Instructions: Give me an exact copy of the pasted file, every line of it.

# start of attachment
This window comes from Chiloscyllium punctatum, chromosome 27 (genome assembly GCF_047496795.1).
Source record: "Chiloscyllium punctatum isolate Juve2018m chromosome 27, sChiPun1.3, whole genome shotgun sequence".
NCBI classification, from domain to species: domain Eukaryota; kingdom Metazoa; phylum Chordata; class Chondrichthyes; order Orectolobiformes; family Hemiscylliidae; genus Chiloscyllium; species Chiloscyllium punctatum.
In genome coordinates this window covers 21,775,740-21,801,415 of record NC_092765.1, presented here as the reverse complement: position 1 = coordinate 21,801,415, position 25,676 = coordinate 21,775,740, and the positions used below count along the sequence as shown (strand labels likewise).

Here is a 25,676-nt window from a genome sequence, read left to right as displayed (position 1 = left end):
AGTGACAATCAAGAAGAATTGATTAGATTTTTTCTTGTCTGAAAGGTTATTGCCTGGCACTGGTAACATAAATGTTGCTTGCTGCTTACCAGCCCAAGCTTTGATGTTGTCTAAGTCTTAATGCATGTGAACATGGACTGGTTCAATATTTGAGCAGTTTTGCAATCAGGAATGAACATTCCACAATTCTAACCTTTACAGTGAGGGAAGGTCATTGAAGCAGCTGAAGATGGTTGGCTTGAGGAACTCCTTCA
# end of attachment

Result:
This window comes from Chiloscyllium punctatum, chromosome 27 (genome assembly GCF_047496795.1).
Source record: "Chiloscyllium punctatum isolate Juve2018m chromosome 27, sChiPun1.3, whole genome shotgun sequence".
NCBI classification, from domain to species: domain Eukaryota; kingdom Metazoa; phylum Chordata; class Chondrichthyes; order Orectolobiformes; family Hemiscylliidae; genus Chiloscyllium; species Chiloscyllium punctatum.
In genome coordinates this window covers 21,775,740-21,801,415 of record NC_092765.1, presented here as the reverse complement: position 1 = coordinate 21,801,415, position 25,676 = coordinate 21,775,740, and the positions used below count along the sequence as shown (strand labels likewise).

Here is a 25,676-nt window from a genome sequence, read left to right as displayed (position 1 = left end):
AGTGACAATCAAGAAGAATTGATTAGATTTTTTCTTGTCTGAAAGGTTATTGCCTGGCACTGGTAACATAAATGTTGCTTGCTGCTTACCAGCCCAAGCTTTGATGTTGTCTAAGTCTTAATGCATGTGAACATGGACTGGTTCAATATTTGAGCAGTTTTGCAATCAGGAATGAACATTCCACAATTCTAACCTTTACAGTGAGGGAAGGTCATTGAAGCAGCTGAAGATGGTTGGCTTGAGGAACTCCTTCA